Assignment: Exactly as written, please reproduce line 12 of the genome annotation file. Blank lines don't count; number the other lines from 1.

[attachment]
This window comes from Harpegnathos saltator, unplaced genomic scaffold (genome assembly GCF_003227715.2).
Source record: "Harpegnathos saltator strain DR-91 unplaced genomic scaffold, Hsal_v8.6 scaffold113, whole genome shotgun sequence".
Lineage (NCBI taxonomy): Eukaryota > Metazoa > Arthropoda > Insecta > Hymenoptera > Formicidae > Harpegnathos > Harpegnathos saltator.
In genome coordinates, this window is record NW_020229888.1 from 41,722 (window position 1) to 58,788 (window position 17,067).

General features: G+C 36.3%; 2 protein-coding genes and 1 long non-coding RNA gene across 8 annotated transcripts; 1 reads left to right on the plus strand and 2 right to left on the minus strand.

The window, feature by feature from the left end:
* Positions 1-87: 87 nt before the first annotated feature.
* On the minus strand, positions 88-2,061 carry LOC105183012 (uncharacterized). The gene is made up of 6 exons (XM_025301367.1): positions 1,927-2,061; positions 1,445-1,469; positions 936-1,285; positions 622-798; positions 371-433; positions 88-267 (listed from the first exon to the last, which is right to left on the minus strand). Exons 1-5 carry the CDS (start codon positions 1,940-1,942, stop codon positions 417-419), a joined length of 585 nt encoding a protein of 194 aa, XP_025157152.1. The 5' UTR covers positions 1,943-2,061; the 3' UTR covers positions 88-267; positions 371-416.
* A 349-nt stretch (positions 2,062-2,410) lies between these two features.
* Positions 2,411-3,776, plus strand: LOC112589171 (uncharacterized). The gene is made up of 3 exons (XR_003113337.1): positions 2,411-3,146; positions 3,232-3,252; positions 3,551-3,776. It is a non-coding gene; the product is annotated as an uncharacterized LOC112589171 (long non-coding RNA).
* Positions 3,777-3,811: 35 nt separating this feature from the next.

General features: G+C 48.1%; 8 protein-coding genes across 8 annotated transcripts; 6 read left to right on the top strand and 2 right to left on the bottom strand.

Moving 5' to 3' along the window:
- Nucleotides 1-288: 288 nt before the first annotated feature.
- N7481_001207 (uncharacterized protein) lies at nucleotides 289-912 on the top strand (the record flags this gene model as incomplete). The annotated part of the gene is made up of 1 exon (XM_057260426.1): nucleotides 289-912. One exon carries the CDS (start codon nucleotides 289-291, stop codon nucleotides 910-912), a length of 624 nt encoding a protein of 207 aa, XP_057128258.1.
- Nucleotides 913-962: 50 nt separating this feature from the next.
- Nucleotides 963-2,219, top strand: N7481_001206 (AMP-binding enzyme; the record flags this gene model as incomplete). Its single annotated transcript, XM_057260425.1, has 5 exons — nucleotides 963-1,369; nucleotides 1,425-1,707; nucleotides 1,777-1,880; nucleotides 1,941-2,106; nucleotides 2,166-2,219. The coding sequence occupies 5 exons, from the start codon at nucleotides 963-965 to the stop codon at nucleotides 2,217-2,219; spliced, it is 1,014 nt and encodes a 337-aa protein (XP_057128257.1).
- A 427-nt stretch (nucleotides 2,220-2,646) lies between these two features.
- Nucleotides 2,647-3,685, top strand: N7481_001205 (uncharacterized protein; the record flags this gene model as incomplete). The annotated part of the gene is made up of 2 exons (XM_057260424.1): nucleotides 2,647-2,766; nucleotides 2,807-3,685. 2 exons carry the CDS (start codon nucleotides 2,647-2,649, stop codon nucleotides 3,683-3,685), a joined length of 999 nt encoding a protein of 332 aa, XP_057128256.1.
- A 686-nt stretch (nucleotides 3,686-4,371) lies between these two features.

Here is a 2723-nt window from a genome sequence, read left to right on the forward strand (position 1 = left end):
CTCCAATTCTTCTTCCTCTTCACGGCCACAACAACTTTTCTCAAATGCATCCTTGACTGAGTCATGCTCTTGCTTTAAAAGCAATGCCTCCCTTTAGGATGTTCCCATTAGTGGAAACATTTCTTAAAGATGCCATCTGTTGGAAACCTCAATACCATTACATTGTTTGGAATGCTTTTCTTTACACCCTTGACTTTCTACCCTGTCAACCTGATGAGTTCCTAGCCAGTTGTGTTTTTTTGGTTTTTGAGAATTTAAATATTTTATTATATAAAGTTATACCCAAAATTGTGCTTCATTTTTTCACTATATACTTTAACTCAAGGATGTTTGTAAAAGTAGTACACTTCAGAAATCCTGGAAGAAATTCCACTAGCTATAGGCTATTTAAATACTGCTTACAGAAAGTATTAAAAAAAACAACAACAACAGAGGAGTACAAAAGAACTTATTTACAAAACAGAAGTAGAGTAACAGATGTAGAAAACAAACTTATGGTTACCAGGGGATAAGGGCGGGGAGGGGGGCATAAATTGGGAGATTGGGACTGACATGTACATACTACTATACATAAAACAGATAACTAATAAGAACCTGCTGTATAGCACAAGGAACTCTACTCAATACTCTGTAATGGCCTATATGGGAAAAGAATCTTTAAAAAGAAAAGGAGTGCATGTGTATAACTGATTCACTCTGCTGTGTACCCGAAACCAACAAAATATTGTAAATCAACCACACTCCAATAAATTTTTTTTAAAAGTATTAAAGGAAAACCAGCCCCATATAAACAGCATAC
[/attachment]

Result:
General features: G+C 48.1%; 8 protein-coding genes across 8 annotated transcripts; 6 read left to right on the top strand and 2 right to left on the bottom strand.